CFIB calls for enhanced credit/debit card code

By Staff | July 17, 2012 | Last updated on July 17, 2012
1 min read

The Canadian Federation of Independent Business (CFIB) is asking Finance Minister Flaherty to strengthen the government’s Code of Conduct for the Credit and Debit Card Industry in Canada.

The group’s request follows recent news that mobile payment options are rapidly expanding and growing in popularity. It also comes on the heels of a $7.25 billion U.S. settlement with Visa and MasterCard, which will allow U.S. merchants to surcharge for accepting credit cards.

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“We believe the best course of action is to allow for limited surcharges and the right to refuse certain high-cost cards in the Code itself,” says Dan Kelly, CFIB’s new president and CEO.

He adds, “We don’t expect many small firms will ultimately use these powers, but the fact they exist would help Canadian merchants push back against the estimated $5 billion they pay each year in transaction fees.”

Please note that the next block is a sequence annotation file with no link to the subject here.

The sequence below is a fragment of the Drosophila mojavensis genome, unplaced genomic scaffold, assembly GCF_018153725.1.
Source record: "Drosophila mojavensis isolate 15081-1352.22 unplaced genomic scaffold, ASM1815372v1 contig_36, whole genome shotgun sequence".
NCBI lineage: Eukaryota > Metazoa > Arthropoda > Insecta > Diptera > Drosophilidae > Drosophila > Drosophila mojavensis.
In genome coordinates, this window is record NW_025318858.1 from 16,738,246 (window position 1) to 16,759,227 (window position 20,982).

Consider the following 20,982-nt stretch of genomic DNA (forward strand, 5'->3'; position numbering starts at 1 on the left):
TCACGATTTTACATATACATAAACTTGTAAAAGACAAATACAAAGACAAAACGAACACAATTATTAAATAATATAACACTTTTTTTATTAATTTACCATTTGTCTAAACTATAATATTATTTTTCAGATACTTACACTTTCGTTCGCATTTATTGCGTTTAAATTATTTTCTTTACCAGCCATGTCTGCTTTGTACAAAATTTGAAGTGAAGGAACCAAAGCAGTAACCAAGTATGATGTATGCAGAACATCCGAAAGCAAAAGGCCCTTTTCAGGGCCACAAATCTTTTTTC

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In addition to the right to refuse high-cost cards or add limited surcharges, CFIB recommends:

  • adding new provisions to address rapidly growing mobile payment options;
  • strengthening provisions related to card processor practices as some players are using loopholes to avoid the merchant protections of the Code;
  • and developing more effective dispute resolution processes.

The group calls for a similar measure in its original draft of the Code. Canada’s Competition Tribunal is expected to rule on similar provisions in the months ahead.

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The staff of have been covering news for financial advisors since 1998.